Aramid Amphiphile Self-Assembling Nanostructures


This invention develops a new materials platform based on molecular self-assembly to generate nanostructured materials with extraordinary mechanical stabilities. This platform is of interest to the pharmaceutical industry because it generates particles which can retain liquids, including water or solutions of drugs. The platform is also of interest to the energy, environment, and water purification industries because it generates particles which can be modified to reduce carbon dioxide or remove heavy metals from drinking water. 

Problem Addressed

Standard phospholipid vesicles collapse into bilayers upon drying since the weak and limited interactions of their component phospholipids cannot support the structure’s weight in air. This invention generates a new materials platform that utilizes polyaramid structural domains to make highly stable bilayered vesicles, as well as spherical nanoparticles and ribbon-like nanofibers. These nanostructures are superior to phospholipid based materials due to their strong mechanical properties and low degree of molecular exchange. As such, polyaramid based vesicles and spheres are able to retain their contents upon drying and long-term storage in air.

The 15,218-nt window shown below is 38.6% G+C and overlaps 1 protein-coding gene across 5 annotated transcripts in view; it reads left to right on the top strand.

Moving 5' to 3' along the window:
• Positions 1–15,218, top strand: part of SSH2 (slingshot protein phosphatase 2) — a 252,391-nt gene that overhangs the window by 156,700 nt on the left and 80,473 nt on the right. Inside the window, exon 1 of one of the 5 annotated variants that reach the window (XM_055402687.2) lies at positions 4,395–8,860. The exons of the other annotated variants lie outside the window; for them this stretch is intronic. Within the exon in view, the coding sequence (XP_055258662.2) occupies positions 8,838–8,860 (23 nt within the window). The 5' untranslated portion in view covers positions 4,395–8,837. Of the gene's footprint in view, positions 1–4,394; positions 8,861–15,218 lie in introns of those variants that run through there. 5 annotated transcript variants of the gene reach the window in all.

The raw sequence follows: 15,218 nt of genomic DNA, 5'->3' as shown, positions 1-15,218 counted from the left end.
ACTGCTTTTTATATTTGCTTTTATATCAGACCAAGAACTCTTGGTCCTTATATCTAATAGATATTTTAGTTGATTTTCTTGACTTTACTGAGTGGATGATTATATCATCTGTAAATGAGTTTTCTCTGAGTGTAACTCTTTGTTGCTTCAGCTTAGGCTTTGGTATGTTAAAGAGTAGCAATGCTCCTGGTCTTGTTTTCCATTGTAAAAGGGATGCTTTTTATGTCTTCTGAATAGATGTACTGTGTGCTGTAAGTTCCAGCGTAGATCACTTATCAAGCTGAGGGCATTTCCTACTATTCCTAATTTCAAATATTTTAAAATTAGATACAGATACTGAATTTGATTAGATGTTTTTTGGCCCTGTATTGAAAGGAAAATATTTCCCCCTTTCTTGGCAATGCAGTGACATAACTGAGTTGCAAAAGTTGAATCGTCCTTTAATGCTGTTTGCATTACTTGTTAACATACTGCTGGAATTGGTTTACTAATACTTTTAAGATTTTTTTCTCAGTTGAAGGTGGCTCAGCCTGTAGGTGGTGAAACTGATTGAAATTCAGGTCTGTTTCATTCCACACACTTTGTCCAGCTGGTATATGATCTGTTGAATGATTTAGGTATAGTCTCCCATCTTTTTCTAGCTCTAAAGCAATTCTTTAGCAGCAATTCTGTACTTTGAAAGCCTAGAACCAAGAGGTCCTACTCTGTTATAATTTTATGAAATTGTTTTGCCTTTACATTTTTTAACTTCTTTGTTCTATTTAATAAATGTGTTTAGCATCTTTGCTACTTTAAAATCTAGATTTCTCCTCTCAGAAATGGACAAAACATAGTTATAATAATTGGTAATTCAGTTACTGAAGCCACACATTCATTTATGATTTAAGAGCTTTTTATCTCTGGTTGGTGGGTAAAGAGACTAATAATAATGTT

This invention uses polyaramid (including tri-, di-, and monoaramid) structural domains to generate tuned nanostructure geometries like spheres, ribbons, and vesicle-like hollow spheres. The materials platform generated is unique because the formed nanostructures do not undergo decomposition or dissociation on surfaces or under harsh conditions. The basic structure of the monomeric unit of these nanostructures is that of a polyaramid structural domain sandwiched between a hydrophilic and water soluble head group and a hydrophobic and water insoluble tail group. The hydrophobic tail groups maybe be short alkyls, long alkyls, or dialkyls. These groups help to confer geometric properties to the structure. The hydrophilic head group allows for the application of surface chemistries to the structure. The core polyaramid domain is responsible for the mechanical properties of the generated nanostructure and also plays a role in establishing its geometric properties.  


  • Aramid-containing vesicles and spheres do not undergo decomposition or dissociation in harsh conditions
  • Aramid-containing vesicles and spheres retain their contents after drying and long-term storage in air
  • Hydrophilic head group of aramid amphiphile units allows modification of nanostructures via surface chemistry